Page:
Elm is highly resistant to both rotting and damage from crushing forces. It also has a long standing association with death, dating from at least the Celtic druids who linked the tree to burial mounds and their elvish inhabitants. It is perhaps no surprise then that elm became the timber of choice for the undertaker in the construction of coffins.
History of the elm
Some of our oldest yew trees had already witnessed the turn of two millennia by the time the word 'coffin' first appeared in the English language in the late 14th century. This was when a wave of the bubonic plague, known as the Black Death, was ravaging Europe, ultimately killing around half of the human population. The plague is caused by a bacterium, Yersinia pestis, for which one carrier is the ship’s rat, Rattus rattus. Ships constructed of English oak would have imported this terrible cargo to our shores, arguably providing a centuries-old lesson in the need for biosecurity.
As the plague took its toll our woodlands would probably have temporarily expanded, reclaiming the agricultural fields that our ancient forebears had hacked into existence. According to the Forestry Commission’s figures, drawn from sources as diverse as written records and pollen samples, there would have been about as much woodland in England then as there is now, roughly ten percent of the land cover.
Across that medieval landscape English elms, Ulmus minor, would have been a familiar sight. The tree has an interesting history: they appear to be genetically identical to each other and there is a theory that they were brought by the Romans, planted as stakes to support vines. Later they found renewed favour with landowners racing to enclose land during the 16th to the 19th centuries, planted as 'standards' among the arrow-straight hawthorn hedgerows and so giving rise to the iconic patchwork landscape that we treasure even today.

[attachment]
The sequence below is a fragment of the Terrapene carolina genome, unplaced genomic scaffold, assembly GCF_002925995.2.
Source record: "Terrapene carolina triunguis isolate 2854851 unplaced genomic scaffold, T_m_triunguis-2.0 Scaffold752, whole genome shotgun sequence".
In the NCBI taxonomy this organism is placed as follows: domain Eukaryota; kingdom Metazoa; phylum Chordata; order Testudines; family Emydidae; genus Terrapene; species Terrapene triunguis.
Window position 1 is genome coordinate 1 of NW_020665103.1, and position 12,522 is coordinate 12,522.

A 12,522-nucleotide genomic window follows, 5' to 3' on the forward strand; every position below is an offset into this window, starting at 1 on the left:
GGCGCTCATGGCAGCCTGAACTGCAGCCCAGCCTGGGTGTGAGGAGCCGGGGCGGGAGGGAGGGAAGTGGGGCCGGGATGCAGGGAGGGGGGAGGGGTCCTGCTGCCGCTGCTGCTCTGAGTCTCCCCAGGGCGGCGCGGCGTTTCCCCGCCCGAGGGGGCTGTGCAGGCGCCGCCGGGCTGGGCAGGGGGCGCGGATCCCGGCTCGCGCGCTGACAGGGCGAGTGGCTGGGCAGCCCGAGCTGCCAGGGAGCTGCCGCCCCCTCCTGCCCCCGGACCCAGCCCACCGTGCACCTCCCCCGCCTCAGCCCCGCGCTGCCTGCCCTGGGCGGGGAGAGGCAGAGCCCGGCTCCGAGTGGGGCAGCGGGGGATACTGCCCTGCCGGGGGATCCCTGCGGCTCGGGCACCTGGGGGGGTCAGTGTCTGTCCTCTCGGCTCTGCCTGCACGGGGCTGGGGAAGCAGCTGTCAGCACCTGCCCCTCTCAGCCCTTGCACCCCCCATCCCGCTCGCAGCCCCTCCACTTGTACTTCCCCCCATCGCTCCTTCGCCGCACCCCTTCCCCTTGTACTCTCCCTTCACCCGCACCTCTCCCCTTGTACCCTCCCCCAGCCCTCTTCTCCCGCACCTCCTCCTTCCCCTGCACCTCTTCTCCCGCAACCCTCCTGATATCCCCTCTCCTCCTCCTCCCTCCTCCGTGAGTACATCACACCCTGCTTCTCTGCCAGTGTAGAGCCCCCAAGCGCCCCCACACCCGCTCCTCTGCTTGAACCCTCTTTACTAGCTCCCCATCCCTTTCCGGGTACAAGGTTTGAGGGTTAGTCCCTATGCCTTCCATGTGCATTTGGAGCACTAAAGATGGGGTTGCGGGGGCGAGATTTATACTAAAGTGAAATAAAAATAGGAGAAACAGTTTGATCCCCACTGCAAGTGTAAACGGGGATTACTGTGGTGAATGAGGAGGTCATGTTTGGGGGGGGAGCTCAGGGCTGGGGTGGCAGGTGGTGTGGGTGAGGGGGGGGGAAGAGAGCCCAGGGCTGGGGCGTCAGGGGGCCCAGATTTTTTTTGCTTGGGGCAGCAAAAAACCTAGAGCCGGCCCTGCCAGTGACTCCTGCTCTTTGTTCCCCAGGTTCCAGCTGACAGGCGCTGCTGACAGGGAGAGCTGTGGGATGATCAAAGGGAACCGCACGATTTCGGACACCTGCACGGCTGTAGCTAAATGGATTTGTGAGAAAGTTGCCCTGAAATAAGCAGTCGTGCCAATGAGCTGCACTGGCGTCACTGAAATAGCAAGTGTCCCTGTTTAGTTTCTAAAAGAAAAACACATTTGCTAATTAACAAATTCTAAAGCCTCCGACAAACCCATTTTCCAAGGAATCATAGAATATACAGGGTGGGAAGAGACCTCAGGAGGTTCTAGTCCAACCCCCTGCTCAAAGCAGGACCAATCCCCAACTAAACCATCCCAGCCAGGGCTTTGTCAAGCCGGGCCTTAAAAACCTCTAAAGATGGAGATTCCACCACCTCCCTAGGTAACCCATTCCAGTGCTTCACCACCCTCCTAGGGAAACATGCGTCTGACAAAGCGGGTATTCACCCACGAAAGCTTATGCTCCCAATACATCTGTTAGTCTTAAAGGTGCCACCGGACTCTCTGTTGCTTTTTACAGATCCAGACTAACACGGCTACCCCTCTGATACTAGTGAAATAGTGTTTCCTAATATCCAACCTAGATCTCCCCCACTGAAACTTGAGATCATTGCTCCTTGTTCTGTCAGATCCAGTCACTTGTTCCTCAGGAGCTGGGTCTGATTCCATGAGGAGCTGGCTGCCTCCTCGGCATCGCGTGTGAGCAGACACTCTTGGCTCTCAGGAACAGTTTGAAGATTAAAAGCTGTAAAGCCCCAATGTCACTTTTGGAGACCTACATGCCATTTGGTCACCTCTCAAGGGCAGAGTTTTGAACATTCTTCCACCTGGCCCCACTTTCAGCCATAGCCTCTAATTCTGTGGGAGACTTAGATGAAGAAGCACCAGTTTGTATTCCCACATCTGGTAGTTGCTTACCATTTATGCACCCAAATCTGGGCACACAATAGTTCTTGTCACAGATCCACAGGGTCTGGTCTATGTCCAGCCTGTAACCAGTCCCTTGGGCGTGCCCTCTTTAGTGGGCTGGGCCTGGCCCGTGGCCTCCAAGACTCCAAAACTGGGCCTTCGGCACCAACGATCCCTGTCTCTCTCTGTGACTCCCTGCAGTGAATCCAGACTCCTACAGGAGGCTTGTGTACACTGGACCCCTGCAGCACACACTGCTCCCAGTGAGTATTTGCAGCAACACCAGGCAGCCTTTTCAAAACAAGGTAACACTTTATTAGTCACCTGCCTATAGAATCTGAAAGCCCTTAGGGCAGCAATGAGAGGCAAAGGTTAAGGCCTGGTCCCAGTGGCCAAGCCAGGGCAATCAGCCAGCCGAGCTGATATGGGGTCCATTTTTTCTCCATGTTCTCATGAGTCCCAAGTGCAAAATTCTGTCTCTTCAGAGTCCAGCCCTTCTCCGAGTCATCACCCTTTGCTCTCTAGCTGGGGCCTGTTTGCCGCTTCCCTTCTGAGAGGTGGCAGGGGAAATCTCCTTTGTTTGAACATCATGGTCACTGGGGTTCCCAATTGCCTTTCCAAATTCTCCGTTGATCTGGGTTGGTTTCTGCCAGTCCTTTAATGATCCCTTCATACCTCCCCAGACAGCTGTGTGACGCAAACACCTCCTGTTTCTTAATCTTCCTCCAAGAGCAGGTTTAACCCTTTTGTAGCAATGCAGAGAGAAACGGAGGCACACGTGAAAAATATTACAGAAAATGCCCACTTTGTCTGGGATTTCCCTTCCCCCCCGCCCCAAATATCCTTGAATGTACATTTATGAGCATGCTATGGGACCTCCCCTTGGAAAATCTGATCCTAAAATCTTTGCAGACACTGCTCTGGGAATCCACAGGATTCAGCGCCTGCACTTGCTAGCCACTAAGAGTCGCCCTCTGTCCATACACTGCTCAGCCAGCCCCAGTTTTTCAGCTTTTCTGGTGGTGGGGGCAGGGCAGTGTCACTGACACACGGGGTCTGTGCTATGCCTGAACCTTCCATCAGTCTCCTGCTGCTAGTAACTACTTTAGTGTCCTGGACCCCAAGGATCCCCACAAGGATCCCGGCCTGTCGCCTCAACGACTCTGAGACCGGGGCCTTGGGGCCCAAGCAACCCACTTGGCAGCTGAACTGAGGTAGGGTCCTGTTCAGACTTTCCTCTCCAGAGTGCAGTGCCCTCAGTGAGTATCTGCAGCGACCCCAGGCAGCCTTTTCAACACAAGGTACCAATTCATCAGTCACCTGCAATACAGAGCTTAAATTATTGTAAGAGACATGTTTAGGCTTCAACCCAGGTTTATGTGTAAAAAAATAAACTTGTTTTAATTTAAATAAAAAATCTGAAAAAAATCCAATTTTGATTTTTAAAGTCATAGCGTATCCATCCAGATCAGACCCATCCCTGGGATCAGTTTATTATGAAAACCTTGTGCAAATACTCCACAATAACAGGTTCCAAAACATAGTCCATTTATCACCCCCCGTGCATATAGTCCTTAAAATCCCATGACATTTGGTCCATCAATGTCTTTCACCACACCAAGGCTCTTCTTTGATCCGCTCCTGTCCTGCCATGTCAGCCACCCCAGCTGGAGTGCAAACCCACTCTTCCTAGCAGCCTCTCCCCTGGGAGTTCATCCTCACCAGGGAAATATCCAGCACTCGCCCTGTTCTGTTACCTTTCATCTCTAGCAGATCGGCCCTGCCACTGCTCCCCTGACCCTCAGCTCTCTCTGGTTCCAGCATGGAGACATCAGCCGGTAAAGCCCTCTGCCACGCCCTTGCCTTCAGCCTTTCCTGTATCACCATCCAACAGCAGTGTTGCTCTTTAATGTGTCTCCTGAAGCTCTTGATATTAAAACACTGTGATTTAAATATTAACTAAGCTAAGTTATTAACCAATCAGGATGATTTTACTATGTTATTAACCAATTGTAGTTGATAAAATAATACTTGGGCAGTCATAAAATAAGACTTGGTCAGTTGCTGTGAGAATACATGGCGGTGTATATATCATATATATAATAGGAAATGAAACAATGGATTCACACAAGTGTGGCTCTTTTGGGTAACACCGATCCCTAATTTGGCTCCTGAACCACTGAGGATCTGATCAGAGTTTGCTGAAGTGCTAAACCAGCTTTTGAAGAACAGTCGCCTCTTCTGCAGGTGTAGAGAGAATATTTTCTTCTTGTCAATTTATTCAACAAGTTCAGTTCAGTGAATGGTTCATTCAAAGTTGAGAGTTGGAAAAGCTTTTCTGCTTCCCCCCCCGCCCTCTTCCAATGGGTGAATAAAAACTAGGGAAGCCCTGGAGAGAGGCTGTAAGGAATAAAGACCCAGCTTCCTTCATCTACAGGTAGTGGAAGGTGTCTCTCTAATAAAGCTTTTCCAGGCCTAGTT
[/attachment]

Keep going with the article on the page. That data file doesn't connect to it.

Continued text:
Dominating the agricultural landscape, elms later suffered their own plague in the form of Dutch elm disease, a fungal pathogen transmitted by a bark boring beetle. There were two epidemics in the 20th century, the first in the 1920s and the second more devastating outbreak in the 1970s and 80s. The nature of the countryside was profoundly changed, with some 60 million trees being killed.
Although the disease continues to spread northwards in Scotland even today, elm made something of a recovery in the south, albeit in a changed form. It exists mainly as a hedgerow shrub, through “suckering” rather than setting seed. If ever it does manage to escape the flail and assume the form of a tree, its fate is all but sealed once it attains a suitable size as habitat for the bark beetle, which still unwittingly carries the fungus.
A now bitter irony is that the spaces vacated by elms were often colonised by European ash, Fraxinus excelsior, which has in turn become a dominant non-woodland tree, especially in hedgerows and along roadsides. Many millions are likely to succumb to ash dieback, caused by another fungus (this time windblown), and our landscape seems doomed to change once again.
Hallowe’en is the traditional end point of summer, marking the turning of the wheel towards winter. With our trees assuming their skeletal winter forms it’s a great time to practice your tree identification skills – try using the tree’s bark and check using leaves. There’s lots of activity in the woods right now with wildlife preparing for the (fingers crossed) cold months ahead and the colours are amazing. Happy Hallowe’en!